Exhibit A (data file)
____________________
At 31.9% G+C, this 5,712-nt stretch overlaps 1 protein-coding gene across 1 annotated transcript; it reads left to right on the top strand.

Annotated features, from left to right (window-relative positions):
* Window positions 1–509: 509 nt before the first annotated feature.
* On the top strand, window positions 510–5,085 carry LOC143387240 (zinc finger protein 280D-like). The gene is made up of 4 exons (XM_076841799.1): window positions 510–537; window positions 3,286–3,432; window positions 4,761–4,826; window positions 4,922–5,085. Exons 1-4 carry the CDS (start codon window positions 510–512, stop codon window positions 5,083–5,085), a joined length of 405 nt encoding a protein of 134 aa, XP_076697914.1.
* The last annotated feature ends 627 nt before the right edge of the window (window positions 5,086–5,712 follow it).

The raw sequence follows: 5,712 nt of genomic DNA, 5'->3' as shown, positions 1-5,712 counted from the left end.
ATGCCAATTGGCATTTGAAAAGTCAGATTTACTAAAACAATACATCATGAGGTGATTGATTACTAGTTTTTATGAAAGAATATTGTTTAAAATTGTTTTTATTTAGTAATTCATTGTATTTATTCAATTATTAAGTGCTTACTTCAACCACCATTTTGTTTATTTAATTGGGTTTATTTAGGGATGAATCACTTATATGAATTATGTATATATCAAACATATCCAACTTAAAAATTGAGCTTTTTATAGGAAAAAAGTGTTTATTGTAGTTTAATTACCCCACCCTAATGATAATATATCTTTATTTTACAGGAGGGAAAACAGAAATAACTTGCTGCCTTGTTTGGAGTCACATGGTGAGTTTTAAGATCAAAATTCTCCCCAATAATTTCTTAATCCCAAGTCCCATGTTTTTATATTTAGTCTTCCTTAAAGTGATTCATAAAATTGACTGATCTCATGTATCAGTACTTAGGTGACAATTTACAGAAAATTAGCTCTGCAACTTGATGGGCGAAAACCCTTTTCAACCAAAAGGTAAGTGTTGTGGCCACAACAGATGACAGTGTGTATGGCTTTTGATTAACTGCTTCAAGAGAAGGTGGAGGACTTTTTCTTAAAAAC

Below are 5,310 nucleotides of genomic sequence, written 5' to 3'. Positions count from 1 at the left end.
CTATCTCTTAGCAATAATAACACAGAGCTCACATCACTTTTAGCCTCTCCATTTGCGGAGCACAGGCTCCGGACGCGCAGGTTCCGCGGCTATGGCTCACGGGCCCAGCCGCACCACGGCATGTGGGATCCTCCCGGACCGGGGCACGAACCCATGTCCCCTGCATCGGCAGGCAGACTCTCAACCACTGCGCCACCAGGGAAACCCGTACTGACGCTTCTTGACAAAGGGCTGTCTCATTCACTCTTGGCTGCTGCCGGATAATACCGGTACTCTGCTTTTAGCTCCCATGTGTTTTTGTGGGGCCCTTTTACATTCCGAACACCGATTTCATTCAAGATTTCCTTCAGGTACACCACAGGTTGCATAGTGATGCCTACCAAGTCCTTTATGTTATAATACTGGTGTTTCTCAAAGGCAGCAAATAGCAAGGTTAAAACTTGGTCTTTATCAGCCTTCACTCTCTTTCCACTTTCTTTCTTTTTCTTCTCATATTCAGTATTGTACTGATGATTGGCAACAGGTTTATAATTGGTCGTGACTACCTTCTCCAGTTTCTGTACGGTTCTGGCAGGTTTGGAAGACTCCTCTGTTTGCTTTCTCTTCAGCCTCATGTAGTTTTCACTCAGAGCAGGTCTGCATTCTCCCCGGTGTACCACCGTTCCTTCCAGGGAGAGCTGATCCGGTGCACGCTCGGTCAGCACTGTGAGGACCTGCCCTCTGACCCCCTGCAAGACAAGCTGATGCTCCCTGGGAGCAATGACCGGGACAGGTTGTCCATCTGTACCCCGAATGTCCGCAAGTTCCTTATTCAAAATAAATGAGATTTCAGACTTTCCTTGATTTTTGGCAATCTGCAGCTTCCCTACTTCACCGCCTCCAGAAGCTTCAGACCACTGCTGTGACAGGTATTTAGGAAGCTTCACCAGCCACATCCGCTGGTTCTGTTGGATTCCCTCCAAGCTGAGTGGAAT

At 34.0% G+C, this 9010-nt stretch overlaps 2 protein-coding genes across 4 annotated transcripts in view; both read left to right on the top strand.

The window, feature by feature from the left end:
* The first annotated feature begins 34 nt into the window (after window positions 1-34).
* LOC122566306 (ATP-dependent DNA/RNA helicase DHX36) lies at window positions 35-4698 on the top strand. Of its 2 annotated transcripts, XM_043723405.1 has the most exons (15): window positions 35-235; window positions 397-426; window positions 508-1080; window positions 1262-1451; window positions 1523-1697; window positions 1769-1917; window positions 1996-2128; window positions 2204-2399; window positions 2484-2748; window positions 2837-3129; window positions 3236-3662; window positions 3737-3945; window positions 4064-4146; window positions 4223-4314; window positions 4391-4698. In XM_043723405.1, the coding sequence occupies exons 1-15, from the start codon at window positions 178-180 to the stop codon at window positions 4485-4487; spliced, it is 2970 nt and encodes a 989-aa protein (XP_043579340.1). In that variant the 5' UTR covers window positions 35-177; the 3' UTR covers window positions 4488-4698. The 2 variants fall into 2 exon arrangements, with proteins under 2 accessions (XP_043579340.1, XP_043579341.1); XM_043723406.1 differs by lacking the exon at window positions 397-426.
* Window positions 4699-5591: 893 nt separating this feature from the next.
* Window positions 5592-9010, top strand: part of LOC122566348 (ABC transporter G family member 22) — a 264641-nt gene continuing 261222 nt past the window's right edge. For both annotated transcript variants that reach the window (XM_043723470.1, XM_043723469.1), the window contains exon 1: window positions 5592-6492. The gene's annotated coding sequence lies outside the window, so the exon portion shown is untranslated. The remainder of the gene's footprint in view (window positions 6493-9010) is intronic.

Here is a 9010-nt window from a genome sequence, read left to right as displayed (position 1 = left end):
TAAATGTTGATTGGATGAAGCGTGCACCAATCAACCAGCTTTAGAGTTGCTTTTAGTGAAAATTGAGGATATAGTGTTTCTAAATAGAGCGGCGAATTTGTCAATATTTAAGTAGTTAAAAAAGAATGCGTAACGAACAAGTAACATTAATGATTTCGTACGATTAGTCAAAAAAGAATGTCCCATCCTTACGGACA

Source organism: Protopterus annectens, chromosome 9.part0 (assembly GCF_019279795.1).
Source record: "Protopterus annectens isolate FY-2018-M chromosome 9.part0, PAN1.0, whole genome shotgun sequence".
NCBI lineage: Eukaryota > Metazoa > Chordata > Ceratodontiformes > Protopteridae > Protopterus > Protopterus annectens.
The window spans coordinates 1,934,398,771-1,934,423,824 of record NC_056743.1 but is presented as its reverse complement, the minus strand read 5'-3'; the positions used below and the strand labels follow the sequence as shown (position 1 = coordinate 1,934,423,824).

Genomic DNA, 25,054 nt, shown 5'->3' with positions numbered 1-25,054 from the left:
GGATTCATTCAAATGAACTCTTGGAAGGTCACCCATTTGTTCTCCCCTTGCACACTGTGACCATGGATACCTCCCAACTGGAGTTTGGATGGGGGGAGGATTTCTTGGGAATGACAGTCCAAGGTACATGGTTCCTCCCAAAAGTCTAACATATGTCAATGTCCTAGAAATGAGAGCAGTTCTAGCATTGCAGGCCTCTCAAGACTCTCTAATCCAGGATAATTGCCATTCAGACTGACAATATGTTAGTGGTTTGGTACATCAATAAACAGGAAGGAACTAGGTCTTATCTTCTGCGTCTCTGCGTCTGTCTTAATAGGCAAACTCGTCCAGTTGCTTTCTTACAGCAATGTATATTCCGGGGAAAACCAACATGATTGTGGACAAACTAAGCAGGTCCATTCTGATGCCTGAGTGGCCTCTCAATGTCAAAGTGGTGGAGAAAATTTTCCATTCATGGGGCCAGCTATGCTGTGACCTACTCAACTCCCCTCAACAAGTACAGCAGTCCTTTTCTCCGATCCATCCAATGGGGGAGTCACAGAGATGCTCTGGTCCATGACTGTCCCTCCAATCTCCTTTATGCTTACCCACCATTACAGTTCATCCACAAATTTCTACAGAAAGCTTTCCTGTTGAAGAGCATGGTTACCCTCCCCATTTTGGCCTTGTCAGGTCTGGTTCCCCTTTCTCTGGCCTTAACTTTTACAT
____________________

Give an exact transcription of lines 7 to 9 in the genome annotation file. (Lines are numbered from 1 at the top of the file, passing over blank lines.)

ATGCCAATTGGCATTTGAAAAGTCAGATTTACTAAAACAATACATCATGAGGTGATTGATTACTAGTTTTTATGAAAGAATATTGTTTAAAATTGTTTTTATTTAGTAATTCATTGTATTTATTCAATTATTAAGTGCTTACTTCAACCACCATTTTGTTTATTTAATTGGGTTTATTTAGGGATGAATCACTTATATGAATTATGTATATATCAAACATATCCAACTTAAAAATTGAGCTTTTTATAGGAAAAAAGTGTTTATTGTAGTTTAATTACCCCACCCTAATGATAATATATCTTTATTTTACAGGAGGGAAAACAGAAATAACTTGCTGCCTTGTTTGGAGTCACATGGTGAGTTTTAAGATCAAAATTCTCCCCAATAATTTCTTAATCCCAAGTCCCATGTTTTTATATTTAGTCTTCCTTAAAGTGATTCATAAAATTGACTGATCTCATGTATCAGTACTTAGGTGACAATTTACAGAAAATTAGCTCTGCAACTTGATGGGCGAAAACCCTTTTCAACCAAAAGGTAAGTGTTGTGGCCACAACAGATGACAGTGTGTATGGCTTTTGATTAACTGCTTCAAGAGAAGGTGGAGGACTTTTTCTTAAAAAC

Below are 5,310 nucleotides of genomic sequence, written 5' to 3'. Positions count from 1 at the left end.
CTATCTCTTAGCAATAATAACACAGAGCTCACATCACTTTTAGCCTCTCCATTTGCGGAGCACAGGCTCCGGACGCGCAGGTTCCGCGGCTATGGCTCACGGGCCCAGCCGCACCACGGCATGTGGGATCCTCCCGGACCGGGGCACGAACCCATGTCCCCTGCATCGGCAGGCAGACTCTCAACCACTGCGCCACCAGGGAAACCCGTACTGACGCTTCTTGACAAAGGGCTGTCTCATTCACTCTTGGCTGCTGCCGGATAATACCGGTACTCTGCTTTTAGCTCCCATGTGTTTTTGTGGGGCCCTTTTACATTCCGAACACCGATTTCATTCAAGATTTCCTTCAGGTACACCACAGGTTGCATAGTGATGCCTACCAAGTCCTTTATGTTATAATACTGGTGTTTCTCAAAGGCAGCAAATAGCAAGGTTAAAACTTGGTCTTTATCAGCCTTCACTCTCTTTCCACTTTCTTTCTTTTTCTTCTCATATTCAGTATTGTACTGATGATTGGCAACAGGTTTATAATTGGTCGTGACTACCTTCTCCAGTTTCTGTACGGTTCTGGCAGGTTTGGAAGACTCCTCTGTTTGCTTTCTCTTCAGCCTCATGTAGTTTTCACTCAGAGCAGGTCTGCATTCTCCCCGGTGTACCACCGTTCCTTCCAGGGAGAGCTGATCCGGTGCACGCTCGGTCAGCACTGTGAGGACCTGCCCTCTGACCCCCTGCAAGACAAGCTGATGCTCCCTGGGAGCAATGACCGGGACAGGTTGTCCATCTGTACCCCGAATGTCCGCAAGTTCCTTATTCAAAATAAATGAGATTTCAGACTTTCCTTGATTTTTGGCAATCTGCAGCTTCCCTACTTCACCGCCTCCAGAAGCTTCAGACCACTGCTGTGACAGGTATTTAGGAAGCTTCACCAGCCACATCCGCTGGTTCTGTTGGATTCCCTCCAAGCTGAGTGGAAT